I just received an email regarding the class action lawsuit against Apple for violating anti-trust laws. This means, in the near future, me and others affected by Apple’s nefarious ebook pricing strategy might get a few bucks as compensation. Yay! The email said, in part:
Records indicate that you could be affected by two lawsuits against Apple Inc. (“Apple”) about the price of electronic books (“E-books”). The Court ordered this notice and decided that these cases should proceed on behalf of two groups of people that could include you. The case is scheduled to go to trial to determine if Apple must pay any money.
What the Apple Settlement Provides
The Apple Settlement provides for three possible outcomes, depending on the decision of an appeal of the Court’s July 10, 2013 finding that Apple violated the antitrust laws (“Liability Finding”). First, if the Court’s Liability Finding is upheld, Apple will pay $400 million to Eligible Consumers. Second, if the Liability Finding is sent back to the District Court for further consideration of whether Apple violated the antitrust laws, Apple will pay $50 million to Eligible Consumers. Third, if the Liability Finding is reversed, Apple will make no payments.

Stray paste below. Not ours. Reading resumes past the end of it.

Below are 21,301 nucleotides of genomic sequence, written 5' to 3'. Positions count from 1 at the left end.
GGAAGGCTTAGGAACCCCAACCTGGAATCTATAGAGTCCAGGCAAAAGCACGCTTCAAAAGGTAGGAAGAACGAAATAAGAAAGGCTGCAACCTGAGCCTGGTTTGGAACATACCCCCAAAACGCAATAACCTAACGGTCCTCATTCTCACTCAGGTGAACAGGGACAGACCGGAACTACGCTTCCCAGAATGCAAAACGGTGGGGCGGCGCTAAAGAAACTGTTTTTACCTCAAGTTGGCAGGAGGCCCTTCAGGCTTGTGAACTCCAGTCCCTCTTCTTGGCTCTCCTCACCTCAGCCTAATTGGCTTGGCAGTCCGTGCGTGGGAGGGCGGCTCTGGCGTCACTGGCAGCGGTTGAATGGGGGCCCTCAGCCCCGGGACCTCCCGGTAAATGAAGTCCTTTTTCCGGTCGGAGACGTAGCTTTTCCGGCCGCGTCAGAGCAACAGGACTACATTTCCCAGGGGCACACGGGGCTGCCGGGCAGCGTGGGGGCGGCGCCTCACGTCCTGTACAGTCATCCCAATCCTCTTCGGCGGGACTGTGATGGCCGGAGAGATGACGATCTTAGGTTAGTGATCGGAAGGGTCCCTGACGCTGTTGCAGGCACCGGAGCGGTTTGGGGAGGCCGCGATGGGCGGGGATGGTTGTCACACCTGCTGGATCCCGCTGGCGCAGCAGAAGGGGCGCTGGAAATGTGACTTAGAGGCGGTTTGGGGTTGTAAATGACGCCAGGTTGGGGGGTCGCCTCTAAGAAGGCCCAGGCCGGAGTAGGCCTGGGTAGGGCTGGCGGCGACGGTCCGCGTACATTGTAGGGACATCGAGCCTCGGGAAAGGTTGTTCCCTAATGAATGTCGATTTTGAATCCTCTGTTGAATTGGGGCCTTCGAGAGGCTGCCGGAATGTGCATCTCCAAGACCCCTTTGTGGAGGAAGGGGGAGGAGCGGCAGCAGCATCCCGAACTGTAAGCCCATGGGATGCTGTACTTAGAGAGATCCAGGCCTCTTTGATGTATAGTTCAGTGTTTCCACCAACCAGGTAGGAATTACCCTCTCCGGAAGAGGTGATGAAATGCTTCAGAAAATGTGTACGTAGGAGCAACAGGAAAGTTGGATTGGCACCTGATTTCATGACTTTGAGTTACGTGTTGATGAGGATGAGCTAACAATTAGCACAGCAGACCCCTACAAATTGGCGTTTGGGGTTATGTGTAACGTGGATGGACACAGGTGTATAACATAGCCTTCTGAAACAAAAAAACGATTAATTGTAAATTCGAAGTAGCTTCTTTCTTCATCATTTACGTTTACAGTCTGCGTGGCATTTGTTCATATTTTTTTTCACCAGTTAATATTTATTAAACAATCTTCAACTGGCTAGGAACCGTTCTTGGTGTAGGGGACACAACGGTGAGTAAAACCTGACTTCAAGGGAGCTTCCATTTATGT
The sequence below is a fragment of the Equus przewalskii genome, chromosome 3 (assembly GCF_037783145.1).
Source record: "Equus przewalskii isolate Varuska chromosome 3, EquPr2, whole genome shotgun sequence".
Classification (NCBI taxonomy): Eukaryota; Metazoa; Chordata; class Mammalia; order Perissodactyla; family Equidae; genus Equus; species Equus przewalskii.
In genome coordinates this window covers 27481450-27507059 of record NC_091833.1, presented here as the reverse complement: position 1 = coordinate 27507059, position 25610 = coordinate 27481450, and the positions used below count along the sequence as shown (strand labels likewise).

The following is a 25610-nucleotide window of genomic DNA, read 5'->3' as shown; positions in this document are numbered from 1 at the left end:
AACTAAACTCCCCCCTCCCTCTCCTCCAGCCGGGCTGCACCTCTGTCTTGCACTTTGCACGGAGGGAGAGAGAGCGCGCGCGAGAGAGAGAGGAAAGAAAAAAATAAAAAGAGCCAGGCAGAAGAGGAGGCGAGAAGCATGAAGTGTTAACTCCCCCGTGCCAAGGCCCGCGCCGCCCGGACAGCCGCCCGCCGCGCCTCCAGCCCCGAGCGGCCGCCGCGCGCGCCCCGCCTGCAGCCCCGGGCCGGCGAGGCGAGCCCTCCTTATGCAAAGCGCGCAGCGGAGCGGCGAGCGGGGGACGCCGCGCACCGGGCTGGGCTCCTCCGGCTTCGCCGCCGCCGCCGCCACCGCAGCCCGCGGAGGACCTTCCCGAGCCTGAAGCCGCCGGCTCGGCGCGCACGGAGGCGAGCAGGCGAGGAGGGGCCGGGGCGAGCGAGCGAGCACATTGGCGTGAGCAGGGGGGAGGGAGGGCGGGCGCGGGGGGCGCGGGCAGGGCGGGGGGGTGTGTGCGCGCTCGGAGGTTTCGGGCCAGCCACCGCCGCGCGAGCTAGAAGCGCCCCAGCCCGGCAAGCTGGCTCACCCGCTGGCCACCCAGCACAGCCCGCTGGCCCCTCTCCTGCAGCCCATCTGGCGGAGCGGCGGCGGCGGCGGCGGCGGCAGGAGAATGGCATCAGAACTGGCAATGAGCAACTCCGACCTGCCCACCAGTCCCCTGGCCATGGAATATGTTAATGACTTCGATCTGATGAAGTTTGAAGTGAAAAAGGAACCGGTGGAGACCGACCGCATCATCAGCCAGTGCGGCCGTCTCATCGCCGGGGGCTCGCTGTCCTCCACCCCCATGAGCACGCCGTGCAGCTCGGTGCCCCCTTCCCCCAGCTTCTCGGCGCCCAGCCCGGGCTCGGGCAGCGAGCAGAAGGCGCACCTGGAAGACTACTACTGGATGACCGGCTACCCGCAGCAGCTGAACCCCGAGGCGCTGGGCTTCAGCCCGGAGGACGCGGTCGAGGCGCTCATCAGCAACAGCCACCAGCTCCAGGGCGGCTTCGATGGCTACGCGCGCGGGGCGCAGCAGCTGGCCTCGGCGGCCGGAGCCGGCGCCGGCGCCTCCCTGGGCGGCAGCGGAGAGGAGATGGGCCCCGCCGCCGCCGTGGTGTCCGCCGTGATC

If Apple is required to pay Eligible Consumers under either of the first two options and if the Court approves the Apple Settlement, you will receive a credit to your iTunes account that may need to be activated. The amount of your payment, if any, will be determined based on the qualifying E-book purchases identified by Apple in your iTunes account.
The email goes on to give details about receiving benefits under the terms of the settlement and other legal jargon.
Background of Apple’s Antitrust Case
Basically, Apple and publishers met, in secret, to discuss ways to thwart Amazon’s low ebook price point. They came up with a scheme to force Amazon to sell most bestsellers at either $12.99 or $14.99.
After the plans became clear, an uproar ensued and the Attorneys General from 16 states filed suit.
Three publishers decided to settle: Hachette Book Group, Simon and Schuster inc, and HarperCollins Publishers LLC.
You can read all the details of the case in this Wall Street Journal article.